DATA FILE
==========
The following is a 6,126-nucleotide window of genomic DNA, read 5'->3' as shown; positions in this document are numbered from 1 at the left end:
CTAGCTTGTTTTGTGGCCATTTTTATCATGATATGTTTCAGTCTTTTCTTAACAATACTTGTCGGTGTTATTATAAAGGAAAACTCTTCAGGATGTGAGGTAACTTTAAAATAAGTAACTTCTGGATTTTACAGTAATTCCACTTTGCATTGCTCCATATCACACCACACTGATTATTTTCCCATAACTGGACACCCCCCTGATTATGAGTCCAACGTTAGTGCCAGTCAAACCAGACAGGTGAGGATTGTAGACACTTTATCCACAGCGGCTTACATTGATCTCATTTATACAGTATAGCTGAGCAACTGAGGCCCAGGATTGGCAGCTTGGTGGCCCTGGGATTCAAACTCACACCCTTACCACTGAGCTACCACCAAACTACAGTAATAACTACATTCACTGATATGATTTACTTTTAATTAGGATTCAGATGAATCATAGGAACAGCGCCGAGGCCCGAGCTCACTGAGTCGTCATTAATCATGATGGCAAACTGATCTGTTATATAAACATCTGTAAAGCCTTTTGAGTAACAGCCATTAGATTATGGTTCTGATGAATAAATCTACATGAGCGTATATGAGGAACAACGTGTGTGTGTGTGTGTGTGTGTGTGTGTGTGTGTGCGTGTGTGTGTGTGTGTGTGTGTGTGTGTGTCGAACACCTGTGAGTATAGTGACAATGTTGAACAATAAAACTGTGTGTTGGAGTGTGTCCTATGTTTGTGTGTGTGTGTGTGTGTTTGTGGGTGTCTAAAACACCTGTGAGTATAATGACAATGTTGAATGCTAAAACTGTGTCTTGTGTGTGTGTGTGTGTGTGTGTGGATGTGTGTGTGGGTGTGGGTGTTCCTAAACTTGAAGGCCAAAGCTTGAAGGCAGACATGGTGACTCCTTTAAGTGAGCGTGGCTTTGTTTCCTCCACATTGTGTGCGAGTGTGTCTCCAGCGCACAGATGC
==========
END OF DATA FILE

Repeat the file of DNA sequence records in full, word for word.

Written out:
The following is a 6,126-nucleotide window of genomic DNA, read 5'->3' as shown; positions in this document are numbered from 1 at the left end:
CTAGCTTGTTTTGTGGCCATTTTTATCATGATATGTTTCAGTCTTTTCTTAACAATACTTGTCGGTGTTATTATAAAGGAAAACTCTTCAGGATGTGAGGTAACTTTAAAATAAGTAACTTCTGGATTTTACAGTAATTCCACTTTGCATTGCTCCATATCACACCACACTGATTATTTTCCCATAACTGGACACCCCCCTGATTATGAGTCCAACGTTAGTGCCAGTCAAACCAGACAGGTGAGGATTGTAGACACTTTATCCACAGCGGCTTACATTGATCTCATTTATACAGTATAGCTGAGCAACTGAGGCCCAGGATTGGCAGCTTGGTGGCCCTGGGATTCAAACTCACACCCTTACCACTGAGCTACCACCAAACTACAGTAATAACTACATTCACTGATATGATTTACTTTTAATTAGGATTCAGATGAATCATAGGAACAGCGCCGAGGCCCGAGCTCACTGAGTCGTCATTAATCATGATGGCAAACTGATCTGTTATATAAACATCTGTAAAGCCTTTTGAGTAACAGCCATTAGATTATGGTTCTGATGAATAAATCTACATGAGCGTATATGAGGAACAACGTGTGTGTGTGTGTGTGTGTGTGTGTGTGTGTGTGCGTGTGTGTGTGTGTGTGTGTGTGTGTGTGTCGAACACCTGTGAGTATAGTGACAATGTTGAACAATAAAACTGTGTGTTGGAGTGTGTCCTATGTTTGTGTGTGTGTGTGTGTGTTTGTGGGTGTCTAAAACACCTGTGAGTATAATGACAATGTTGAATGCTAAAACTGTGTCTTGTGTGTGTGTGTGTGTGTGTGTGGATGTGTGTGTGGGTGTGGGTGTTCCTAAACTTGAAGGCCAAAGCTTGAAGGCAGACATGGTGACTCCTTTAAGTGAGCGTGGCTTTGTTTCCTCCACATTGTGTGCGAGTGTGTCTCCAGCGCACAGATGC